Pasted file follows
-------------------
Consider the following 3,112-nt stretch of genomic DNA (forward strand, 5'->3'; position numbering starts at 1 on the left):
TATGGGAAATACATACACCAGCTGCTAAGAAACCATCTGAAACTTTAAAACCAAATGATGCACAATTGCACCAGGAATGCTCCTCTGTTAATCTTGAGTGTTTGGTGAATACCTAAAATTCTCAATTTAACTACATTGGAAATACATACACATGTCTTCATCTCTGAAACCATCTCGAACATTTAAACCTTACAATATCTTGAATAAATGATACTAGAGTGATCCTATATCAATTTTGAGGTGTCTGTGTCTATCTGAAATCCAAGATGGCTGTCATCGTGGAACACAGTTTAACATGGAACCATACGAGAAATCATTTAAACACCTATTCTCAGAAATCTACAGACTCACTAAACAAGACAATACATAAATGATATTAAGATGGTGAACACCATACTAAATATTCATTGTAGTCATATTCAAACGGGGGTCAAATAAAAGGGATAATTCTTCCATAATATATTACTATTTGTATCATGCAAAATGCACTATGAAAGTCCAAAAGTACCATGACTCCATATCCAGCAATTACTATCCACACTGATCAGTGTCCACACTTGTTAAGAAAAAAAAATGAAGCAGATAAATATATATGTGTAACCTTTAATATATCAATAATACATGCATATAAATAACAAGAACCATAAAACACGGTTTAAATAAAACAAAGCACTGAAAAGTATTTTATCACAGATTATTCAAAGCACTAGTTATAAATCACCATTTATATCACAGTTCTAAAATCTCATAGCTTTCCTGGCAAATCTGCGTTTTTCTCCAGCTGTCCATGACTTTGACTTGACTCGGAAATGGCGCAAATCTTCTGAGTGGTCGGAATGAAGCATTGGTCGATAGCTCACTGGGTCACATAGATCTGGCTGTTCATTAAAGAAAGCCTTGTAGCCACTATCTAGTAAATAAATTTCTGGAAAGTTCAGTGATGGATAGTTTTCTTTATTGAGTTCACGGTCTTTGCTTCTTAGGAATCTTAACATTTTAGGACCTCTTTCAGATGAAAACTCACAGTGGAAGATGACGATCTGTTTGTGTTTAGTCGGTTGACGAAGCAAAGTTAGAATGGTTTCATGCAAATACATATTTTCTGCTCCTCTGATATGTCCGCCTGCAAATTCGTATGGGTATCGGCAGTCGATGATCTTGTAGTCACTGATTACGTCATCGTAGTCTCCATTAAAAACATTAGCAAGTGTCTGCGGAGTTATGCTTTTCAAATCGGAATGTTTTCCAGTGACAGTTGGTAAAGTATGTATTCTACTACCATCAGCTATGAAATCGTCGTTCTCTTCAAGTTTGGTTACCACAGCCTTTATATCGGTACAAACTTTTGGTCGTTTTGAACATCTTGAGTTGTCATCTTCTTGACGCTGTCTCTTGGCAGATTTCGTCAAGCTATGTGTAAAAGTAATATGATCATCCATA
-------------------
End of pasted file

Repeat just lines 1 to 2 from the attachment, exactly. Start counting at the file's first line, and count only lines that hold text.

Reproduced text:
Consider the following 3,112-nt stretch of genomic DNA (forward strand, 5'->3'; position numbering starts at 1 on the left):
TATGGGAAATACATACACCAGCTGCTAAGAAACCATCTGAAACTTTAAAACCAAATGATGCACAATTGCACCAGGAATGCTCCTCTGTTAATCTTGAGTGTTTGGTGAATACCTAAAATTCTCAATTTAACTACATTGGAAATACATACACATGTCTTCATCTCTGAAACCATCTCGAACATTTAAACCTTACAATATCTTGAATAAATGATACTAGAGTGATCCTATATCAATTTTGAGGTGTCTGTGTCTATCTGAAATCCAAGATGGCTGTCATCGTGGAACACAGTTTAACATGGAACCATACGAGAAATCATTTAAACACCTATTCTCAGAAATCTACAGACTCACTAAACAAGACAATACATAAATGATATTAAGATGGTGAACACCATACTAAATATTCATTGTAGTCATATTCAAACGGGGGTCAAATAAAAGGGATAATTCTTCCATAATATATTACTATTTGTATCATGCAAAATGCACTATGAAAGTCCAAAAGTACCATGACTCCATATCCAGCAATTACTATCCACACTGATCAGTGTCCACACTTGTTAAGAAAAAAAAATGAAGCAGATAAATATATATGTGTAACCTTTAATATATCAATAATACATGCATATAAATAACAAGAACCATAAAACACGGTTTAAATAAAACAAAGCACTGAAAAGTATTTTATCACAGATTATTCAAAGCACTAGTTATAAATCACCATTTATATCACAGTTCTAAAATCTCATAGCTTTCCTGGCAAATCTGCGTTTTTCTCCAGCTGTCCATGACTTTGACTTGACTCGGAAATGGCGCAAATCTTCTGAGTGGTCGGAATGAAGCATTGGTCGATAGCTCACTGGGTCACATAGATCTGGCTGTTCATTAAAGAAAGCCTTGTAGCCACTATCTAGTAAATAAATTTCTGGAAAGTTCAGTGATGGATAGTTTTCTTTATTGAGTTCACGGTCTTTGCTTCTTAGGAATCTTAACATTTTAGGACCTCTTTCAGATGAAAACTCACAGTGGAAGATGACGATCTGTTTGTGTTTAGTCGGTTGACGAAGCAAAGTTAGAATGGTTTCATGCAAATACATATTTTCTGCTCCTCTGATATGTCCGCCTGCAAATTCGTATGGGTATCGGCAGTCGATGATCTTGTAGTCACTGATTACGTCATCGTAGTCTCCATTAAAAACATTAGCAAGTGTCTGCGGAGTTATGCTTTTCAAATCGGAATGTTTTCCAGTGACAGTTGGTAAAGTATGTATTCTACTACCATCAGCTATGAAATCGTCGTTCTCTTCAAGTTTGGTTACCACAGCCTTTATATCGGTACAAACTTTTGGTCGTTTTGAACATCTTGAGTTGTCATCTTCTTGACGCTGTCTCTTGGCAGATTTCGTCAAGCTATGTGTAAAAGTAATATGATCATCCATA